Many people avoid making an estate plan for various reasons.  Some do not want to think about dying.  Some think it is a chore to complete (all those questions to answer).  Others do not know what to do.  Others completed an estate plan at one point and do not want to look at it again.  Whatever the reason, it is not a good idea to do nothing.  The State of North Carolina has already put together a will for you, it is known as intestate succession (dying without a will) and your property gets distributed according to the North Carolina statutes.  Not a good plan.

If it has been more than 2 years since you have updated your estate plan, you should consider reviewing it.  Reasons for making changes to your estate plan include:

  1. You got married or divorced – If you married you may want to change your will or trust to make your spouse the beneficiary of your estate.  If you divorced, you may want to remove your spouse.  You need to particularly look at any beneficiary designations for life insurance policies or investments.  Could be insult to injury after you pass if your money goes to an ex-spouse.  If you re-marry you may not want your ex-spouse to get funds that you wanted to go to your new spouse.  Proper beneficiary designations cause property to pass outside of one’s estate.


  1. You had a child – Congratulations!  If you are a first-time parent or just added another bundle of joy to the family you may need to make changes to your estate plan.  A revocable living trust is a great tool for leaving assets to minor children.   Additionally,  one of the hardest parts of estate planning is figuring out a primary and secondary guardian for your child or childrenAlso, will you give all of your property to the guardian to care for the child(ren) or do you want a trust to handle it?  Tough decisions for every parent of minor children.


  1. You turned 18 years old – Welcome to adulthood.  You have been wishing for this time for a while.  However, naps and snacks may seem more appealing when adult responsibilities take off.  If you are now 18 years old, you are responsible for your own healthcare.  Your parents may not be able to make medical decisions for you.  If you are injured during that crazy ski trip you always wanted to take (the double black diamond trail did not seem that scary after the bunny trail) or during the crazy stunt in college that just went awry.  Many teenagers are injured in car accidents.  While an 18 year old may not have money to need a will or trust, they certainly need to have a healthcare power of attorney, living will and general power for attorney.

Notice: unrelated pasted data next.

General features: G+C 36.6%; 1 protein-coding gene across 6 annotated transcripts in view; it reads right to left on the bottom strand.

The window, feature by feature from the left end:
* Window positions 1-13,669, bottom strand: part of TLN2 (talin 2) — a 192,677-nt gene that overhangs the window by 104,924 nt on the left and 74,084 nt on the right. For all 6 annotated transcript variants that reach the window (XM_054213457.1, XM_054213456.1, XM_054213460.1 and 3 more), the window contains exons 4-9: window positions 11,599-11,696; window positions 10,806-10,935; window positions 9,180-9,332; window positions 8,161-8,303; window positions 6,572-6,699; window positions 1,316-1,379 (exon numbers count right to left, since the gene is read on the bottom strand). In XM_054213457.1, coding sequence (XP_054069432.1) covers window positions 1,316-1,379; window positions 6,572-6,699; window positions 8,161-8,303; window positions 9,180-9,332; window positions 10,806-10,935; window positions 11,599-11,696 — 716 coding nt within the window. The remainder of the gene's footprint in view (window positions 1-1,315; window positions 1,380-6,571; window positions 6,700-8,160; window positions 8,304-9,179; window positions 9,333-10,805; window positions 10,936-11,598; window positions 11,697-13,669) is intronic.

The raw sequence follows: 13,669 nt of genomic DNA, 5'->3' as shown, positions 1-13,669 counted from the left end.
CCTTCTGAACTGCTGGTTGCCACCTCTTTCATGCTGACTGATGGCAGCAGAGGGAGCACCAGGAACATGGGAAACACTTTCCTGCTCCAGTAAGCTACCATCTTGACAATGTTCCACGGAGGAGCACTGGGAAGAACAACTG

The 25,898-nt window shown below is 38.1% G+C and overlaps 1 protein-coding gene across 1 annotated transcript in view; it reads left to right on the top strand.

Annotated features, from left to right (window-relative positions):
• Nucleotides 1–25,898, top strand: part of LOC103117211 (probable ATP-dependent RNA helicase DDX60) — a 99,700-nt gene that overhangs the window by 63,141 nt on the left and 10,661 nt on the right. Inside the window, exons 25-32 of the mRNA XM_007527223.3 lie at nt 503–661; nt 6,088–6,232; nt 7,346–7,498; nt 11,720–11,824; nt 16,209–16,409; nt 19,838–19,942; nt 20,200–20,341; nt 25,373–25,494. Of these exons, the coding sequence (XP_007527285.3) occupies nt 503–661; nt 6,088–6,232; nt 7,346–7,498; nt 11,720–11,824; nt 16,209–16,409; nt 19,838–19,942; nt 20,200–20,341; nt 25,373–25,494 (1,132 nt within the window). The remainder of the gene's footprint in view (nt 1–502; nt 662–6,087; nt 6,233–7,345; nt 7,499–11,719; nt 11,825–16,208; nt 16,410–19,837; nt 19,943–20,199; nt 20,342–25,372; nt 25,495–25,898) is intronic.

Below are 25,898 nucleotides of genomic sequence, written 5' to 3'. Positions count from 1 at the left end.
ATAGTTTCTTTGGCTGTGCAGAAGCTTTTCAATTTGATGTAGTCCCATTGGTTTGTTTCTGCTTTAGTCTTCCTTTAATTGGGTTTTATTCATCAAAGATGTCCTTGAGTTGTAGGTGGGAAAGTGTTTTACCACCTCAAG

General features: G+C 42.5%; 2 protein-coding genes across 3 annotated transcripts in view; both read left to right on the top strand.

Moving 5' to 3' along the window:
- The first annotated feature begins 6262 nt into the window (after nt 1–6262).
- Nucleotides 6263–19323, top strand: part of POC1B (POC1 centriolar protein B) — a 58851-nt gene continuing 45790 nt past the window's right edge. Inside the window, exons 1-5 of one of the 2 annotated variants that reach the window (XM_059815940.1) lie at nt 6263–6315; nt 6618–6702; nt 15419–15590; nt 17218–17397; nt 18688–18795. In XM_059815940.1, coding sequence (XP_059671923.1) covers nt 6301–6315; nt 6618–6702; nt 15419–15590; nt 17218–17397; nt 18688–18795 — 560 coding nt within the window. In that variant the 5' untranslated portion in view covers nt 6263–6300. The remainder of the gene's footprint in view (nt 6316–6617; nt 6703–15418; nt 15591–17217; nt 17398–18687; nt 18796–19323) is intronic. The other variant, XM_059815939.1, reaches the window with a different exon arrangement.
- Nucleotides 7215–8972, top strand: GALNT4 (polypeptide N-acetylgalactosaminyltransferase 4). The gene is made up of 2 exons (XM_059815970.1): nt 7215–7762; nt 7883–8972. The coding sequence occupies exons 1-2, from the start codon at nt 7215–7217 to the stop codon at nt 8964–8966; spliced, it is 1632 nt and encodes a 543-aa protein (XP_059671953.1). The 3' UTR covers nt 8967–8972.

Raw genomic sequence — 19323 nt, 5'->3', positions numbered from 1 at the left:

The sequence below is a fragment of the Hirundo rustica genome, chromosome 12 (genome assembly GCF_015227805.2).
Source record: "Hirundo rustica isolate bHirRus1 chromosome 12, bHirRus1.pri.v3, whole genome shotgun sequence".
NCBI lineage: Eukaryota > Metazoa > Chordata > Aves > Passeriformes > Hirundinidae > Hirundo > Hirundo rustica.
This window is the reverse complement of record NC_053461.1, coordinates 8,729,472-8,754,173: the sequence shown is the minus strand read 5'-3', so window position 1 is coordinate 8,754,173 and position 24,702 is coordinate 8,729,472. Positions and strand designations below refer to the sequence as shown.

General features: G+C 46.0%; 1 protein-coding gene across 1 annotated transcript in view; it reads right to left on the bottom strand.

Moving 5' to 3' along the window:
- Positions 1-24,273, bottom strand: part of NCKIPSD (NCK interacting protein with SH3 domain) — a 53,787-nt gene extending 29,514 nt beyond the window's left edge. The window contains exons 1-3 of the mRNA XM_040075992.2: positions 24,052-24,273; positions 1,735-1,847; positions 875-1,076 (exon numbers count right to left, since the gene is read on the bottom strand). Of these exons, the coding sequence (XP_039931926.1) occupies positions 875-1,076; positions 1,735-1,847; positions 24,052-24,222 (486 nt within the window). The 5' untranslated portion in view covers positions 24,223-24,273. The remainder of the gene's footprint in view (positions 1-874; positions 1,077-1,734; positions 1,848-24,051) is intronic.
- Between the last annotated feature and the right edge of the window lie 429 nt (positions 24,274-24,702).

1. You started a business – That’s the way to embrace the entrepreneurial spirit!  Now that you started it, what happens if something happens to you?  Did you incorporate or form an LLC?  Do you have partners, other shareholders, or other members?  Do you have an operating agreement or bylaws that address the manner of handling the business interest if you or someone else in the business passes away or becomes incapacitated?


  1. You sold property you listed in a will or trust to go to someone when you pass away – This may be taken care of in your will or trust, but it does not hurt to review your documents to make sure no problems will occur.  For example, you counted on a particular item to be the sole property to one family member while the others received cash or other tangible personal property.  The left-out family member may challenge the will or trust alleging they should get part of the remaining property as that was your intent to give them something.


  1. You bought or sold real property – In North Carolina, if a married couple purchases real property and both spouses are listed on the deed, then title is held as tenants by the entireties.  This type of title has a right of survivorship component.  This means that if one spouse passes away, the real property ownership interest automatically passes to the other spouse.  So the real property would not go into the estate of the deceased spouse.  However, if something happens to both spouses, then whichever is deemed to have passed first, their interest will go to the other spouse and all of the interest in the estate will go into the second spouse’s estate.  Confusing?


  1. Pets – Some people consider their pet as part of the family or even more important.  What happens to your pet when you pass away?  What do you want to happen?


This is not an exhaustive list, but some things for everyone to consider.  No estate plan or an improper one can lead to nasty, bitter squabbles amongst family members.